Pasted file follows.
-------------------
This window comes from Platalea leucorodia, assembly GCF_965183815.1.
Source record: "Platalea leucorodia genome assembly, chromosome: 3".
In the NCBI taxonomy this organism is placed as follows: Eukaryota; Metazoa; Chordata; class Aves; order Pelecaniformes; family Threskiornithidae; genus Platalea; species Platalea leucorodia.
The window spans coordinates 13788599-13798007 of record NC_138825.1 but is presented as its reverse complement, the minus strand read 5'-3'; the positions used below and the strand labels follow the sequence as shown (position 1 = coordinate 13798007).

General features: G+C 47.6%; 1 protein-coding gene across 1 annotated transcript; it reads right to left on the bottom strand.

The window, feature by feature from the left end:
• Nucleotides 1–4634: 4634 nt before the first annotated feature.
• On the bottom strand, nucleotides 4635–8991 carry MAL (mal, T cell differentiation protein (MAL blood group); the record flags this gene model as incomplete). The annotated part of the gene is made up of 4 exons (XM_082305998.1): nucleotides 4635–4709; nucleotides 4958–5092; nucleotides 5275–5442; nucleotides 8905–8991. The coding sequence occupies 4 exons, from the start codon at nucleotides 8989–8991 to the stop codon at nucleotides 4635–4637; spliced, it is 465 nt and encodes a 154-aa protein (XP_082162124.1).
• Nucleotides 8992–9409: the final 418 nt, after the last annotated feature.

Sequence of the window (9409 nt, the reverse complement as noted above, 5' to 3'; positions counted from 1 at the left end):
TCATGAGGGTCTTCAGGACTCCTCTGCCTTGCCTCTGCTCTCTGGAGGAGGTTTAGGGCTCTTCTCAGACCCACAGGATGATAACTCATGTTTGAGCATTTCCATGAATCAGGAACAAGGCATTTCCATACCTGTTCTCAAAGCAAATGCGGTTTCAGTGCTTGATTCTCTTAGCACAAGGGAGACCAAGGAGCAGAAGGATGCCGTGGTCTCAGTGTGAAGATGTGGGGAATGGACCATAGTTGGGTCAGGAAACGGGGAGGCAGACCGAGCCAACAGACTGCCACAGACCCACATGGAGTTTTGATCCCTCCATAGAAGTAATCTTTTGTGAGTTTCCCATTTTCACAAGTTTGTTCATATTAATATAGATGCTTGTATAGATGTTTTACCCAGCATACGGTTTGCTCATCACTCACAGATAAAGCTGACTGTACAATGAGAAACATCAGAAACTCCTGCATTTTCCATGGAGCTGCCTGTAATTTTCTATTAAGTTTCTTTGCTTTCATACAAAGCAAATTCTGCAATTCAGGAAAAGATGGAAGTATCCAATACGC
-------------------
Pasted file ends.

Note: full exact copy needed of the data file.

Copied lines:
This window comes from Platalea leucorodia, assembly GCF_965183815.1.
Source record: "Platalea leucorodia genome assembly, chromosome: 3".
In the NCBI taxonomy this organism is placed as follows: Eukaryota; Metazoa; Chordata; class Aves; order Pelecaniformes; family Threskiornithidae; genus Platalea; species Platalea leucorodia.
The window spans coordinates 13788599-13798007 of record NC_138825.1 but is presented as its reverse complement, the minus strand read 5'-3'; the positions used below and the strand labels follow the sequence as shown (position 1 = coordinate 13798007).

General features: G+C 47.6%; 1 protein-coding gene across 1 annotated transcript; it reads right to left on the bottom strand.

The window, feature by feature from the left end:
• Nucleotides 1–4634: 4634 nt before the first annotated feature.
• On the bottom strand, nucleotides 4635–8991 carry MAL (mal, T cell differentiation protein (MAL blood group); the record flags this gene model as incomplete). The annotated part of the gene is made up of 4 exons (XM_082305998.1): nucleotides 4635–4709; nucleotides 4958–5092; nucleotides 5275–5442; nucleotides 8905–8991. The coding sequence occupies 4 exons, from the start codon at nucleotides 8989–8991 to the stop codon at nucleotides 4635–4637; spliced, it is 465 nt and encodes a 154-aa protein (XP_082162124.1).
• Nucleotides 8992–9409: the final 418 nt, after the last annotated feature.

Sequence of the window (9409 nt, the reverse complement as noted above, 5' to 3'; positions counted from 1 at the left end):
TCATGAGGGTCTTCAGGACTCCTCTGCCTTGCCTCTGCTCTCTGGAGGAGGTTTAGGGCTCTTCTCAGACCCACAGGATGATAACTCATGTTTGAGCATTTCCATGAATCAGGAACAAGGCATTTCCATACCTGTTCTCAAAGCAAATGCGGTTTCAGTGCTTGATTCTCTTAGCACAAGGGAGACCAAGGAGCAGAAGGATGCCGTGGTCTCAGTGTGAAGATGTGGGGAATGGACCATAGTTGGGTCAGGAAACGGGGAGGCAGACCGAGCCAACAGACTGCCACAGACCCACATGGAGTTTTGATCCCTCCATAGAAGTAATCTTTTGTGAGTTTCCCATTTTCACAAGTTTGTTCATATTAATATAGATGCTTGTATAGATGTTTTACCCAGCATACGGTTTGCTCATCACTCACAGATAAAGCTGACTGTACAATGAGAAACATCAGAAACTCCTGCATTTTCCATGGAGCTGCCTGTAATTTTCTATTAAGTTTCTTTGCTTTCATACAAAGCAAATTCTGCAATTCAGGAAAAGATGGAAGTATCCAATACGC